Father and son found guilty of Dagenham car park murder of John Avers
- Credit: Met Police
A father and son from Barking have been convicted of murdering businessman John Avers after repeatedly running him over in a Dagenham supermarket car park.
Bobby and Gary Ternent, aged 32 and 59 respectively, were found guilty of murder on Friday - January 28 - for the “cold and calculated execution” following a trial at the Old Bailey.
They arranged to meet 47-year-old John - a family friend - in Wood Lane, Dagenham around 11.30pm on September 13, 2020.
They drove him a few hundred yards to the quiet car park at Iceland in Whalebone Lane South, where he was beaten, held down and deliberately run over four times then left for dead.
The Ternents, both of Movers Lane, will be sentenced at the same court on February 10.
Det Ch Insp Mark Rogers, the senior investigating officer from the specialist crime command, said: "This was nothing short of a cold and calculated execution.
"John was already lying defenceless on the floor, there is absolutely no excuse that can justify holding him down and then running him over not once, not twice, but four times - it is barbaric."
The court heard that when they arrived in the car park that night, Bobby got out of the car and opened the rear driver’s side door where John was sitting.
There was an altercation between the two men before John was pulled away from the BMW X6 and onto the ground by Bobby.
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Gary, who was in the front passenger seat, then moved into the driver’s seat and unsuccessfully attempted to reverse the car.
Bobby - who footage showed was crouching over John - swapped places with his father with the 47-year-old victim unable to get to his feet.
He turned the car around so it was facing his father who was holding John down.
Bobby drove straight towards them as Gary stepped out of the car’s path; he then watched as his son drove directly over John again before screeching to a halt.
Gary then got back into the car, driving over John two more times before fleeing the scene.
When they arrived home, Bobby changed into trousers instead of going inside.
Gary took Bobby’s shoes into the house while he drove a short way down the road, set fire to the car and abandoned it.
The car had been acquired about a month before and was displaying false plates.
A post-mortem examination ruled that John died from multiple injuries, suffering many fractures to his skull, sternum, pelvis and left-thigh bone.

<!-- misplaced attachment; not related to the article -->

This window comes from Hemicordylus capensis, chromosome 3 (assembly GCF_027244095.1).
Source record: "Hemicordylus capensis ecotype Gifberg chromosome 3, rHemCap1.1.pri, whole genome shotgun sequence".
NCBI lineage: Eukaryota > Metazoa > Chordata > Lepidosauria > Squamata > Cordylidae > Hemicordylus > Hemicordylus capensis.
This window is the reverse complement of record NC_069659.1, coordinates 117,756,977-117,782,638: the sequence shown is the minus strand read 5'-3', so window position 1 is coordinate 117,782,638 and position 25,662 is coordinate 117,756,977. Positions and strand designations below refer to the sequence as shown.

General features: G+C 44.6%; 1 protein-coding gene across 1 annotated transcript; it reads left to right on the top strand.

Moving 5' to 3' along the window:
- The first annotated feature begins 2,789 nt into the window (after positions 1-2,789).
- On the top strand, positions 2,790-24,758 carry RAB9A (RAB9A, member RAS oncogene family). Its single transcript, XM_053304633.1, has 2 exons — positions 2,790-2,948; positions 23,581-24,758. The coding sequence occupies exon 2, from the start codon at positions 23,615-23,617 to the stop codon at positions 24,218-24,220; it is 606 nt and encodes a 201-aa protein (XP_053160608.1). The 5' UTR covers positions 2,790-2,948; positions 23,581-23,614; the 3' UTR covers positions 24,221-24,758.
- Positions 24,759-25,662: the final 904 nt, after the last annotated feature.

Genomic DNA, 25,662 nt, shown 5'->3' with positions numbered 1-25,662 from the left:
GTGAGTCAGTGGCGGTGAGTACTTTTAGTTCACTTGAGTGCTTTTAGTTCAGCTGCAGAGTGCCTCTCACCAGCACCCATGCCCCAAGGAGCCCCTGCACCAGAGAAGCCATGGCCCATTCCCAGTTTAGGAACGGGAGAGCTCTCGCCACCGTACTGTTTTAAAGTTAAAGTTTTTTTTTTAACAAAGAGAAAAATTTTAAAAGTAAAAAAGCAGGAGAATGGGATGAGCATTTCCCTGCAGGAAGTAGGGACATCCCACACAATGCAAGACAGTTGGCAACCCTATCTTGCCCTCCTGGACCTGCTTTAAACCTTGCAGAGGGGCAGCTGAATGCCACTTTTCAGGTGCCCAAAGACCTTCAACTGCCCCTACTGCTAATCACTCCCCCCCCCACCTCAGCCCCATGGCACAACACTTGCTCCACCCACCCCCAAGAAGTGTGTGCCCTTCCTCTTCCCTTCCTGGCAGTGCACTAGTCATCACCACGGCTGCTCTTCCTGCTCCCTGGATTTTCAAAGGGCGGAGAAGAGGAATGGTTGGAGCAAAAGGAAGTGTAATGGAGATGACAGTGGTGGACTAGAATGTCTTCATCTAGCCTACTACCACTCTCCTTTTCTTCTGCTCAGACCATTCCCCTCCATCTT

Some 22 of his 24 ribs were fractured, while he also had injuries to his heart and liver.
During interview, Bobby told detectives that about three weeks before the murder, his one-time friend had asked him to look after £40,000 of stolen drug money, which he agreed to do.
On the day of the murder, Bobby said John had called saying he needed the money immediately, so they met and drove to the car park.
Bobby claimed a fight broke out after John had started to scream that some of the money was missing, alleging that he threatened to kill his wife and children.
The 32-year-old said he took the threat seriously and when he saw John on the ground, he panicked and tried to drive over his legs to stop him getting up.
He claimed he thought he had missed so ran over John again and said he did not see his father holding him down.
Bobby denied running over him a third and fourth time and told officers fear prompted him to throw the cash out of the car as he drove away.
The jury disagreed with Bobby’s account and heard that John was not a “big time villain”.
John's estranged wife Lesley told the trial that the pair separated after money problems saw John start to drink more.
Jurors heard that he texted her the day before he died saying, "I'll get your house back", referring to the fact that financial issues forced them to sell their dream home in Upminster.
Saying he was "pleased" with the jury's verdict, Det Ch Insp Rogers added: “It has been a very difficult time for John’s family and friends but I hope the fact that the Ternents now face a lengthy stint behind bars helps give them a small measure of comfort and closure.”